Dick Ault’s name is synonymous with success, and his accomplishments are well known. At Missouri, the track star won seven conference championships between 1946 and 1949. Ault earned a spot on the 1948 U.S. Olympic Team, and finished fourth in the 400-meter hurdles in London. He even held a world record, with a 52.2 second 440-meter hurdles in Oslo, Norway in 1952. He has been inducted into the Missouri Hall of Fame, the Westminster College Hall of Fame, and the National Federation of State High School Associations Hall of Fame.
Ault died on Monday at the age of 81, after a long battle with diabetes. And his death is more than a loss of a former athletic star, according to his family, friends and colleagues. It’s a loss of an educator, a mentor and an idealist.
“One of the best things I can think of about my father,” his son, Larry Ault said, “is a trip we took to play golf in South Carolina when I was young.”
Larry Ault said the family stopped at the World Golf Hall of Fame in Pinehurst, N.C. After a night at an upscale hotel near the museum, the family enjoyed a breakfast at the facility’s dining hall.
“There were only four businessmen in the dining hall,” Larry Ault said. “And it was obvious from my dad’s camera that we weren’t in the same class as those men, so the maitre d’ put us around a corner, out of sight. I don’t know if my dad saw what happened, but I did. But, we got great service, because my dad was such a people person. He was taking pictures with the waiters, and they loved him. He was such a people person, and it didn’t matter what people thought.”
“No one was a stranger to Dick,” his wife of 57 years, Barbara Ault said. “He was just a loveable person.”
After his athletic career at Missouri, Dick Ault coached track and cross country at high schools in Illinois and St. Louis before arriving in Fulton for a long and illustrious career as a coach at Westminster College. In his 29 years there, Dick Ault coached cross country, track, swimming, wrestling and golf, while at the same time teaching a full load of physical education classes. Fred Binggeli, one of his former All-American runners, had a relationship with Dick Ault that stretched 40 years.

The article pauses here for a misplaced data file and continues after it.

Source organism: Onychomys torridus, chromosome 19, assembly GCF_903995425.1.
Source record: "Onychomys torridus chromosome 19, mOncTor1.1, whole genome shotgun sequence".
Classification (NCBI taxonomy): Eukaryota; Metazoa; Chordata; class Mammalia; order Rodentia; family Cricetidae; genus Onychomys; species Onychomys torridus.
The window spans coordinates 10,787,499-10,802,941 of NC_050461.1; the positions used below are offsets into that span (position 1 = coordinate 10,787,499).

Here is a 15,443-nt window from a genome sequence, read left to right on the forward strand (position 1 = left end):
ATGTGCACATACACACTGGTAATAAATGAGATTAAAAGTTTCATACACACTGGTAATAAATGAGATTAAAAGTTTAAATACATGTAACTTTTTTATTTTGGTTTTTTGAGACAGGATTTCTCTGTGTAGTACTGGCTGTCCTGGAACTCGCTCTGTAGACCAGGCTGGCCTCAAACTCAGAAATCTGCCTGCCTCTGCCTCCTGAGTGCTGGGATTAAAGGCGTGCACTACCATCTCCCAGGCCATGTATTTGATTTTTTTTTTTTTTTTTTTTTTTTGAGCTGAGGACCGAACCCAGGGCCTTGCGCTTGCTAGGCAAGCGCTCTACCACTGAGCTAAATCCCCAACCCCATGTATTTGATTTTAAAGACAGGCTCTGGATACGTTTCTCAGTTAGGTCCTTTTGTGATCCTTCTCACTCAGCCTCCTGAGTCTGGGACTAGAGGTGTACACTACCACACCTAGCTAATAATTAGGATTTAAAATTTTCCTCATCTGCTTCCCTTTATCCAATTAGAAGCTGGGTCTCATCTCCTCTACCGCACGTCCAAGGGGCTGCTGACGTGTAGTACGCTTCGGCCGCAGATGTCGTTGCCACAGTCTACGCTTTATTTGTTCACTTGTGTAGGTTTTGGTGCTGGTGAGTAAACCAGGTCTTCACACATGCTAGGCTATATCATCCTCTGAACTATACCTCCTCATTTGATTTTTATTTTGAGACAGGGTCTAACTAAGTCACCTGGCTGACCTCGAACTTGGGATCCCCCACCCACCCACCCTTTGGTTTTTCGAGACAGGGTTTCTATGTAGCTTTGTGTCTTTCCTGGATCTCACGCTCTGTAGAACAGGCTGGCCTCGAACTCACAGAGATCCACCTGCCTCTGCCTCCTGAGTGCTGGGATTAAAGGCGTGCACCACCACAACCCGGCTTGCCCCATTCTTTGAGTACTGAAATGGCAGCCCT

“I had a chance to run for any school in Missouri,” Binggeli said. “But I chose Westminster because of Coach Ault. He was outgoing and honest, and there was always a smile on his face.”
Binggeli said that while he had his share of bad races in his career, his coach never got on him for a lack of motivation.
“He was always positive,” Bingelli said.
Terry Logue, the former director of athletics at Wesminster, was a member of Ault’s swim team in 1972. While Logue admits he wasn’t talented, he said that Ault was always there for any student or athlete.
“He was a great coach, current on all the new methods,” Logue said. “But, primarily he was an educator. What you learned were methods in life that meant more than athletics.
“As much as he wanted athletes to succeed on the track, he wanted them to be strong with character.”
Binggeli, who went on to coach track at the University of Virginia from 1985 to 1997, said Ault’s methods influenced him as a coach and as a person.
“A mistake he once made had the greatest influence on me,” Binggeli said. “During the track season of 1972, Coach Ault left an athlete off an entry list to qualify for the NAIA Track Championships. Now, it would have been real easy for him to blame other people, but he confronted the athlete immediately instead.”
Ault told the runner, Tim Shaw, of his mistake, which meant Shaw couldn’t compete in the championships.
“Coach paid out of his own pocket for Tim to come with the team,” Binggeli continued. “So he could at least be with his team.
“Coach was honest about his mistake, he didn’t hide it. It set an example to his athletes that we had to own up to our decisions.”
Dick Ault’s daughter, Carolyn Mitchell, said even though her father was a gifted athlete, he never put pressure on his children to follow in his footsteps.
“We spent our whole life around sports, though,” Mitchell said. “I remember one time when I was 9 or 10, he was teaching me to play golf. He had a look when he taught us sports, because he would sometimes get frustrated, so I told him, ‘Don’t give me that eye, Dad.’ I went on to hit the ball, and it went backwards. He just sighed, and laughingly said, ‘That’s my daughter.’
“We never got the genes he did, but we did the best we could, and he always appreciated that.”
The connections he made with his athletes and students lasted a life time, because of the love and respect that followed Dick Ault everwhere, Barbara Ault said. She remembered a story about his Illinois track team from 1961 that won the state title.
“Last year, some of his runners from that high school came to visit him,” Barbara Ault said. “I think there were about 15 boys there, and they had dinner with him and roasted him. He really enjoyed it.”
To round off his life in the sporting world, Dick Ault was also an official for MSHSAA for 40 years. Since 1997, he worked with Bingelli, who is the assistant executive director of MSHSAA. Bingelli said that while Ault was known as a father, husband, teacher and athlete during his life, everyone called him by the same name.
“No matter where he went,” Bingelli said and then paused. “Even in the nursing home, wherever he was, people called him Coach.”
A memorial service will be held on Aug. 18, at the Church of the St. Mary the Virgin, Aldermanbury, in Fulton. The time has not yet been decided.
In lieu of flowers, the family requests that all contributions be given to the St. Alban’s Episcopal Church of Fulton, or the Dick Ault Scholarship at Westminster College.